I purchased an "assortment" of capacitors from ebay. Being a newb, I figured that would get me started in my project. For the most part, that's probably true but....What's the difference of a 47UF Capacitor in 16V, 25V and 50V?I hate to assume that that's the max voltage it's rated for. I'm only running off a 9V battery. It calls for a 10Uf capacitor, but the assortment came with only 10UF 50V. Would this still work? I know size is a consideration as well.Thanks. Nick
Hope this explains it.
It might to the uninitiated, except that (as you know,) the paper is not an insulator so its thickness is not the directly defining factorThe actual explanation is a trifle more complex than that, isn't it?
The dielectric thickness in an electrolytic capacitor is very tiny - measured in nanometers or micrometersand is a layer of Al2O3 built up on the Al foil by applying a voltage to "form" the capacitor. This layer is whatbreaks down, not the paper separator (actually soaking in electrolyte and conducts very well).A thicker layer of this oxide has to be grown for a higher voltage, and eventually this means thickerfoil to start with. Higher ripple current capacitors need thicker foil too.The energy stored in the capacitor (in the dielectric layer) is 0.5 C V^2, and generally the volume ofa capacitor is roughly proportional to C V^2 for any given type.This means that doubling the working voltage for the same capacitance value means 4 times as largea device, so it usual to pick the minimum working voltage you can get away with for large capacitorsto reduce size/cost.Using a capacitor near to its max working voltage does mean more leakage current however.
Did you not read what we said - the paper is a separator, it is not an insulator it is soaked in electrolyte. The Al2O3 layer formed by electrolytic action (hence the name) is the insulatinglayer and it is very very thin (which is why you can get values of capacitance 1000's of timeslarger than plastic film of the same size).https://en.wikipedia.org/wiki/Aluminum_electrolytic_capacitor
To make a high value, small capacitor, you have to minimize aluminum foil thickness and paper insulator thickness.Now, when the paper insulator is very thin, it won't take much voltage to break it down and short out the capacitor.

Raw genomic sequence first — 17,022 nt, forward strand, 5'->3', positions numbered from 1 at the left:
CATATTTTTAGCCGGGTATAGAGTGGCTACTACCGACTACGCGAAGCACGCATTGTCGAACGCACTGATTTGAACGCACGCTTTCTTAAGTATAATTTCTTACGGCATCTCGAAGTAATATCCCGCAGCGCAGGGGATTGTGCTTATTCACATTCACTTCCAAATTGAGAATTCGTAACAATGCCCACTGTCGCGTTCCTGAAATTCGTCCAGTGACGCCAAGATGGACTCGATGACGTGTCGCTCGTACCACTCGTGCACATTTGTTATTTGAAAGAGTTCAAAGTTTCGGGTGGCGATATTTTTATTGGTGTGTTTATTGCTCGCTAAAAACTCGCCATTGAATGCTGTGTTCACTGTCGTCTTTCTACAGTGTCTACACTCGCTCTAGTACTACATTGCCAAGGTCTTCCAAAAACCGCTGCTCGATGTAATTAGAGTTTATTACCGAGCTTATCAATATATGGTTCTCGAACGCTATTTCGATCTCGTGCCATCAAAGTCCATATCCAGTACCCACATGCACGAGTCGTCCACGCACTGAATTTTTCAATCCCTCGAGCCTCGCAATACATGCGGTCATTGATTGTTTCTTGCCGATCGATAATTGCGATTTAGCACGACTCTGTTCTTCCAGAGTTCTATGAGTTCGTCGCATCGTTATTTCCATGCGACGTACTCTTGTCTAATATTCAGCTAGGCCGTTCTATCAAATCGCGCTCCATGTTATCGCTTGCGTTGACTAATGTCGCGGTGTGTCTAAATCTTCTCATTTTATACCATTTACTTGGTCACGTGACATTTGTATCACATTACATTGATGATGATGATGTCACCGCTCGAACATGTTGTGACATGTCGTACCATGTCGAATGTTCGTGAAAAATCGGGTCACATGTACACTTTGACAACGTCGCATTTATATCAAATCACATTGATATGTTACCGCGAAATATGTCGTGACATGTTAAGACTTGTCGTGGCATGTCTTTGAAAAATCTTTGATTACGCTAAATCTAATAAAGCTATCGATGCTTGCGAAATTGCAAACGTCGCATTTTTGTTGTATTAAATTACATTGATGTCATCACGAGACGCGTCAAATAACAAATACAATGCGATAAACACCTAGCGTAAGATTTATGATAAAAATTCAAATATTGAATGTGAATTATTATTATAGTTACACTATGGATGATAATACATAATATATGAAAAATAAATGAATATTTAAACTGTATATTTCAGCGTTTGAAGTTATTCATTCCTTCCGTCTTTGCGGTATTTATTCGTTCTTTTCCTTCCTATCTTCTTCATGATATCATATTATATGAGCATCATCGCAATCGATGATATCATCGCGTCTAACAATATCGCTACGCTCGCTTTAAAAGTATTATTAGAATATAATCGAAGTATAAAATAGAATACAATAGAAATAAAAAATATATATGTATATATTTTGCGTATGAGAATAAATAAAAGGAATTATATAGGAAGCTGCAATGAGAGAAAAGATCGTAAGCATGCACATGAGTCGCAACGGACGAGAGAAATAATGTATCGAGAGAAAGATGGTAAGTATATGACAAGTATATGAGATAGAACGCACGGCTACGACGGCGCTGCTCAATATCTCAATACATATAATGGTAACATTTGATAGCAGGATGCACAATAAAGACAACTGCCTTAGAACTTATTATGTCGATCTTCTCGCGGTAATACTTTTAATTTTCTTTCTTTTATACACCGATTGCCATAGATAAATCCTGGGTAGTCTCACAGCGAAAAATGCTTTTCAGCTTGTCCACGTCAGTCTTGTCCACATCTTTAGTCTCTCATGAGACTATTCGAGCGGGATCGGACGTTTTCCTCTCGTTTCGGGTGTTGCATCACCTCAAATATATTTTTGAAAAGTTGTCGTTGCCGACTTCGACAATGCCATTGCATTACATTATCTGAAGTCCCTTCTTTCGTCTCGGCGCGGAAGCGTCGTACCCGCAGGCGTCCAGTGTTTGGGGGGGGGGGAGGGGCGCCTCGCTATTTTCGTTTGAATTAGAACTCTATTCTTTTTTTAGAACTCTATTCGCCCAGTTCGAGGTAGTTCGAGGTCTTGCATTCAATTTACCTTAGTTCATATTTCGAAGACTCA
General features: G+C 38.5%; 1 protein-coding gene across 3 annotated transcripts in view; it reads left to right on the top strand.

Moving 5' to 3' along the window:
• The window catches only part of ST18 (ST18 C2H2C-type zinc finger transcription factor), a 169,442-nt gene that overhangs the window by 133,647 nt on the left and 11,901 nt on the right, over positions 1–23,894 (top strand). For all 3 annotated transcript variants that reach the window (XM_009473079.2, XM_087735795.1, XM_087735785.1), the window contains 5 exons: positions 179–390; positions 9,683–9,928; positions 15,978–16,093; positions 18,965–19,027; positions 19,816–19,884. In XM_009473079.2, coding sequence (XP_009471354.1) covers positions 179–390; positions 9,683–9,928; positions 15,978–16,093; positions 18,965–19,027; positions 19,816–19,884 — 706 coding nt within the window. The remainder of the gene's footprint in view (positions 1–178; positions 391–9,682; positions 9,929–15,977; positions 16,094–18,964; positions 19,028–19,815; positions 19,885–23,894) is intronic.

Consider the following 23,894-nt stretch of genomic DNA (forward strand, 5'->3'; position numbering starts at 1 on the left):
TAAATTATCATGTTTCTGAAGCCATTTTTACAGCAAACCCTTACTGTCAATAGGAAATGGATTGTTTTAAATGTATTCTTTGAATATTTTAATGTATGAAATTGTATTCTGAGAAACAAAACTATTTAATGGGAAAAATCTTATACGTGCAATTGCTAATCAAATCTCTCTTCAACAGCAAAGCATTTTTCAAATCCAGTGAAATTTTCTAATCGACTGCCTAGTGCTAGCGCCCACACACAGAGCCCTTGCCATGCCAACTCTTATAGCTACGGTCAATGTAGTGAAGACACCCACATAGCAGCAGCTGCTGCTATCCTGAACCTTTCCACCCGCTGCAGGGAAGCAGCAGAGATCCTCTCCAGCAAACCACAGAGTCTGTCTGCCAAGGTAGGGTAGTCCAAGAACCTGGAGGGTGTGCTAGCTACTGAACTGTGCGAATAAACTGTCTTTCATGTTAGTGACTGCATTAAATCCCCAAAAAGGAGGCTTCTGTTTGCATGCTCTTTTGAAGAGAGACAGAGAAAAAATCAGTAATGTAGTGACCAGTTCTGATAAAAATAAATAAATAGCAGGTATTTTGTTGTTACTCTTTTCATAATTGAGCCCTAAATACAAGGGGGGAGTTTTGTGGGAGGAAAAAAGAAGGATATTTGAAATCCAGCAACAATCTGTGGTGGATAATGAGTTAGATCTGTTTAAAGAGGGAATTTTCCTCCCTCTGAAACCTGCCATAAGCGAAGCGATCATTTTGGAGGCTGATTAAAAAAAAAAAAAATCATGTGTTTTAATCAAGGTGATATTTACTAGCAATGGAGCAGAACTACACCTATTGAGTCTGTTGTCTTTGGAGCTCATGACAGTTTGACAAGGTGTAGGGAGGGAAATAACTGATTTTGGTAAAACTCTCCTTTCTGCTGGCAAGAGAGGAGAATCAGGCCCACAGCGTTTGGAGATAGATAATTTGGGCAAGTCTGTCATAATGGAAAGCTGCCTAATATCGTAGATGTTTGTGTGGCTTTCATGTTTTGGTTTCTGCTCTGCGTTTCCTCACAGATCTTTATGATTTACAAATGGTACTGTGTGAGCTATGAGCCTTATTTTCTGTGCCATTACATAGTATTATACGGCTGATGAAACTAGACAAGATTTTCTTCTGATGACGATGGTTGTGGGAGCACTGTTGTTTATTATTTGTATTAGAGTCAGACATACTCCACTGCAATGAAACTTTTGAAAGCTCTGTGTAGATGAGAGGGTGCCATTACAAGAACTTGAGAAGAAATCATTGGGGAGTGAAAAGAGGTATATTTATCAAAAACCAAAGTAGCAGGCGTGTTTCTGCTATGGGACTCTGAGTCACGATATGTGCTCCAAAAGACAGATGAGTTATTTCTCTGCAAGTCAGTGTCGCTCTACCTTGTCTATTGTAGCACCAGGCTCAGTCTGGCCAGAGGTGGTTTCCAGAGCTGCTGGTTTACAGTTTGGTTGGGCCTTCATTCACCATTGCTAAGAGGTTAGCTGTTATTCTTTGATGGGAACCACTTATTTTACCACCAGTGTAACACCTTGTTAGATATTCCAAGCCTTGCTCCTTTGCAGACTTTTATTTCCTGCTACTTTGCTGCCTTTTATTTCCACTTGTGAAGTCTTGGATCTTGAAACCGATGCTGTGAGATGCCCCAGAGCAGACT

We have too many "professors" here.......
I applaud teaching at a correct level - it is the most valuable kind of teaching, and yes - I HAVE had teachers that gave WAY too much information in an introductory lecture.However, when simplifying it is important to either be correct, or to note what parts are modeled for simplicity.Krupski, I like your description of a capacitor made with aluminum foil and paper. In fact, my students actually make such a capacitor to use with a van de graaff generator. That way they can see the mechanism for breakdown with their own eyes.However when you say "Electrolytic capacitors such as the kind you described are made by taking two long, thin sheets of aluminum, separated with paper saturated with an electrolyte and rolled up into a cylinder." confusion can result. This is because the student may recognize from other studies that paper saturated with an electrolyte conducts electricity. (My students also make a battery with saturated paper bridges.) Your simplification would have been more correct if you had just left electrolytes out. Explaining the use of electrolytes in a capacitor requires a greater level of detail.Actually, it's good to have such learned folks here. Through constant peer review, one can be relatively certain that posted information is correct.